DC's fastest female bartenders shake it for charity

By Eden Stiffman, special to EdibleDC

CrowdThe crowd at The Howard Theater sipped on cocktails from the event's liquor sponsors throughout the evening. (Photo by Eden Stiffman)

Some of the District’s fastest female bartenders met for a stirring and shaking showdown Monday at the Howard Theatre.

The event kicked off the fourth year of Speed Rack, “the March Madness of boobies and booze,” as event co-founder Ivy Mix calls it, which serves two purposes: to promote women in the male dominated field of bartending, and to raise money to battle breast cancer.

Ivy & LynnetteSpeed Rack founders Ivy Mix and Lynnette Marrero kick of the fourth season of the all-female speed bar tending competition. (Photo by Eden Stiffman)

Here’s how it worked: A crowd of tipsy spectators watched two contestants at a  time compete in timed heats, making four classic cocktails selected at random. A panel of discerning judges, including Todd Thrasher, bartender and owner of PX and Restaurant Eve, and Jamie Leeds, chef and restaurateur at Hank’s Oyster Bar, rated each drink based on accuracy of proportions and technique, adding extra time to a score when the cocktail wasn’t quite up to par.

ErinErin Davey, a visiting bartender from The Mandarin Hide in St. Petersburg, Fla. Erin competed against Andrea Tateosian, of The Gibson, in the first round. They were tasked with mixing a Sidecar, a Bobby Burns, an El Diablo and a vodka martini. (Photo by Eden Stiffman)

The final round featured a shake-off between Julia Hurst, of The Partisan, and Tyler Hudgens, of the Columbia Room. The dueling mixologists were asked to make a Vieux Carré, a Hanky Panky and two “dealer’s choice” drinks made with ingredients of the judges’ request.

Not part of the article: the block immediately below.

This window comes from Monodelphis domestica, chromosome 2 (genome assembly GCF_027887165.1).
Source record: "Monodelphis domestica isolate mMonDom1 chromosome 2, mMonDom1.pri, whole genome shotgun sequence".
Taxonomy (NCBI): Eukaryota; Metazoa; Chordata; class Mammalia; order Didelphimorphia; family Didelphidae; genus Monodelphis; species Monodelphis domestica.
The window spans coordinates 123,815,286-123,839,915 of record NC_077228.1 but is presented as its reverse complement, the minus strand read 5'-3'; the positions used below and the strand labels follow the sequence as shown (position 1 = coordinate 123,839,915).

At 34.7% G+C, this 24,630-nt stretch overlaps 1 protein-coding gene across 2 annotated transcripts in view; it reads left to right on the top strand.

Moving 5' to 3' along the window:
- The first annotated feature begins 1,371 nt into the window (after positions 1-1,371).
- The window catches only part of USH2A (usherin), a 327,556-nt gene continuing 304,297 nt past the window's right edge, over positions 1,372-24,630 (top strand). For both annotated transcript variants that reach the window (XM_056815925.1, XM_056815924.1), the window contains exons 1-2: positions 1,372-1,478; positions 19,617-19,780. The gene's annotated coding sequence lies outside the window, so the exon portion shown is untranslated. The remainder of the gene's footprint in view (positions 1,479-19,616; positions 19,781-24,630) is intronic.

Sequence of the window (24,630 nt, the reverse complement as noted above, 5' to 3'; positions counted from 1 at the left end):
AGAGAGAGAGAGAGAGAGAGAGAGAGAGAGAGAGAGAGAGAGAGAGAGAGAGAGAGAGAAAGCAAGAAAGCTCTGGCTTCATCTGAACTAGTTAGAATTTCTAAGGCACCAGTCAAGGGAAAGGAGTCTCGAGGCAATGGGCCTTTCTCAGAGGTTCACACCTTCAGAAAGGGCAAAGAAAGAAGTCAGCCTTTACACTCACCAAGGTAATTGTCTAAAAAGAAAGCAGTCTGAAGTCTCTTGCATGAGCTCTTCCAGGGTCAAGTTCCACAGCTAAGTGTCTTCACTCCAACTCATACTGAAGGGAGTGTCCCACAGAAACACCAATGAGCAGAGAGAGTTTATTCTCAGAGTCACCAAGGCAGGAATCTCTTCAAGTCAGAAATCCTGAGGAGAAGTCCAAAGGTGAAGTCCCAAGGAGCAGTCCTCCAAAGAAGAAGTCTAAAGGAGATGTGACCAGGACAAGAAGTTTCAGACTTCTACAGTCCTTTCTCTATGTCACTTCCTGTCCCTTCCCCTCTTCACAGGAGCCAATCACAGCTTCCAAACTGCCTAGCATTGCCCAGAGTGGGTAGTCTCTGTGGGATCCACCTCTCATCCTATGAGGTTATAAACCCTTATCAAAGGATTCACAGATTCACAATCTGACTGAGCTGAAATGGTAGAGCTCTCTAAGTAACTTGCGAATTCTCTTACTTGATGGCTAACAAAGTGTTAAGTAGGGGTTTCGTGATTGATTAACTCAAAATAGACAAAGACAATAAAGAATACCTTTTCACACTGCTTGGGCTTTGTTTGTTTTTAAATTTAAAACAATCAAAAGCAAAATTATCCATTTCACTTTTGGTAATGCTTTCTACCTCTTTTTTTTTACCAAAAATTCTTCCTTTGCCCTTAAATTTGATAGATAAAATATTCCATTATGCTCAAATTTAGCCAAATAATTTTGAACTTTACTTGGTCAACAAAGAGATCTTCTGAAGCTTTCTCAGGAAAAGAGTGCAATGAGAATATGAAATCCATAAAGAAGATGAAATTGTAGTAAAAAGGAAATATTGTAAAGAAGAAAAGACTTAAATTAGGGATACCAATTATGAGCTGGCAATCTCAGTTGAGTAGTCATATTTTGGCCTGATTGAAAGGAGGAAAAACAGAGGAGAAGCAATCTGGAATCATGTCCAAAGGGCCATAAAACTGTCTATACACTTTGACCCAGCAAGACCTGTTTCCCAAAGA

Final RoundThe final round featured a shake-off between Julia Hurst, of The Partisan, and Tyler Hudgens, of the Columbia Room. (Photo courtesy of Alfredo Flores)

“It’s a really great cause,” said Hurst, who was competing in the competition for the third time. “I definitely stand behind both fighting breast cancer and promoting women in the field—I think it’s really important,” she said. “And it challenges me to break out my speed skills."

Hurst pouringJulia Hurst, of The Partisan, beat out fellow local Tyler Hudgens, of the Columbia Room, by just 2 seconds for the title of Ms. Speed Rack DC. (Photo courtesy of Alfredo Flores)

Hurst says she didn’t practice. “I used to have a really high-volume cocktail job so basically my whole job was training for Speed Rack.”

Her fans rushed the stage when she won, beating out Hudgens by just 2 seconds.

Monday’s event brought in over $5000, which will be donated to charities including Share Cancer Support, the National Breast Cancer Foundation and the Susan Love Foundation/Army of Women.

Hurst will compete in the national finals June 7 in New York City.